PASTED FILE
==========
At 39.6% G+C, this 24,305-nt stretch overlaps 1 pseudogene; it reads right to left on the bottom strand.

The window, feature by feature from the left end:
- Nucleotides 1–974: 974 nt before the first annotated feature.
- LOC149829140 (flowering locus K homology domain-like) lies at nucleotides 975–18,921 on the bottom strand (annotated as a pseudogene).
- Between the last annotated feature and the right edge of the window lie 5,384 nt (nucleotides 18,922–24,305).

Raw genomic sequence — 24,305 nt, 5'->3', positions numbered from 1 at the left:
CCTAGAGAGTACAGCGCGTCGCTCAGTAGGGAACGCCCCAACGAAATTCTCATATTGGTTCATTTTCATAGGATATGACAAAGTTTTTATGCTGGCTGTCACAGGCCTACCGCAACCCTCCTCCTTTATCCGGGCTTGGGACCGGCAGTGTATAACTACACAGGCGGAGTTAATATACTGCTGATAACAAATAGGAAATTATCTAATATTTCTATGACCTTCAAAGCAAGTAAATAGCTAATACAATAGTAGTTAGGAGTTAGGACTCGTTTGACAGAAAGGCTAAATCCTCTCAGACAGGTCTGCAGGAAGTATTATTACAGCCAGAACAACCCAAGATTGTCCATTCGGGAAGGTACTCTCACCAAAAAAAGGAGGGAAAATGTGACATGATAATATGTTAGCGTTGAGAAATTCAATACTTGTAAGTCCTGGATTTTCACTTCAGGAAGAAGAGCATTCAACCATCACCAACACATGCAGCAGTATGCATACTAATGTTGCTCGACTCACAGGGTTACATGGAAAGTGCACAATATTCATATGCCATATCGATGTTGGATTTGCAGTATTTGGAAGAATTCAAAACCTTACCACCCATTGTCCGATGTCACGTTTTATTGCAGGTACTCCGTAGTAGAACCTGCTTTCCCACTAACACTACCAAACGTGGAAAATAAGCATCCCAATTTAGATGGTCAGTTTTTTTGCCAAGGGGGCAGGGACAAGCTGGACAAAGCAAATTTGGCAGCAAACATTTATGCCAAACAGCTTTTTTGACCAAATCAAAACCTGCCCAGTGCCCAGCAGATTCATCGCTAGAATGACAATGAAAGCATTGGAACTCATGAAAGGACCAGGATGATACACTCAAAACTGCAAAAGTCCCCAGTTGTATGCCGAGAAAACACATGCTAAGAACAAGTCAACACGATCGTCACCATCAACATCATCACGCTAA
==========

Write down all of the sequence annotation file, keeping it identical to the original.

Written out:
At 39.6% G+C, this 24,305-nt stretch overlaps 1 pseudogene; it reads right to left on the bottom strand.

The window, feature by feature from the left end:
- Nucleotides 1–974: 974 nt before the first annotated feature.
- LOC149829140 (flowering locus K homology domain-like) lies at nucleotides 975–18,921 on the bottom strand (annotated as a pseudogene).
- Between the last annotated feature and the right edge of the window lie 5,384 nt (nucleotides 18,922–24,305).

Raw genomic sequence — 24,305 nt, 5'->3', positions numbered from 1 at the left:
CCTAGAGAGTACAGCGCGTCGCTCAGTAGGGAACGCCCCAACGAAATTCTCATATTGGTTCATTTTCATAGGATATGACAAAGTTTTTATGCTGGCTGTCACAGGCCTACCGCAACCCTCCTCCTTTATCCGGGCTTGGGACCGGCAGTGTATAACTACACAGGCGGAGTTAATATACTGCTGATAACAAATAGGAAATTATCTAATATTTCTATGACCTTCAAAGCAAGTAAATAGCTAATACAATAGTAGTTAGGAGTTAGGACTCGTTTGACAGAAAGGCTAAATCCTCTCAGACAGGTCTGCAGGAAGTATTATTACAGCCAGAACAACCCAAGATTGTCCATTCGGGAAGGTACTCTCACCAAAAAAAGGAGGGAAAATGTGACATGATAATATGTTAGCGTTGAGAAATTCAATACTTGTAAGTCCTGGATTTTCACTTCAGGAAGAAGAGCATTCAACCATCACCAACACATGCAGCAGTATGCATACTAATGTTGCTCGACTCACAGGGTTACATGGAAAGTGCACAATATTCATATGCCATATCGATGTTGGATTTGCAGTATTTGGAAGAATTCAAAACCTTACCACCCATTGTCCGATGTCACGTTTTATTGCAGGTACTCCGTAGTAGAACCTGCTTTCCCACTAACACTACCAAACGTGGAAAATAAGCATCCCAATTTAGATGGTCAGTTTTTTTGCCAAGGGGGCAGGGACAAGCTGGACAAAGCAAATTTGGCAGCAAACATTTATGCCAAACAGCTTTTTTGACCAAATCAAAACCTGCCCAGTGCCCAGCAGATTCATCGCTAGAATGACAATGAAAGCATTGGAACTCATGAAAGGACCAGGATGATACACTCAAAACTGCAAAAGTCCCCAGTTGTATGCCGAGAAAACACATGCTAAGAACAAGTCAACACGATCGTCACCATCAACATCATCACGCTAA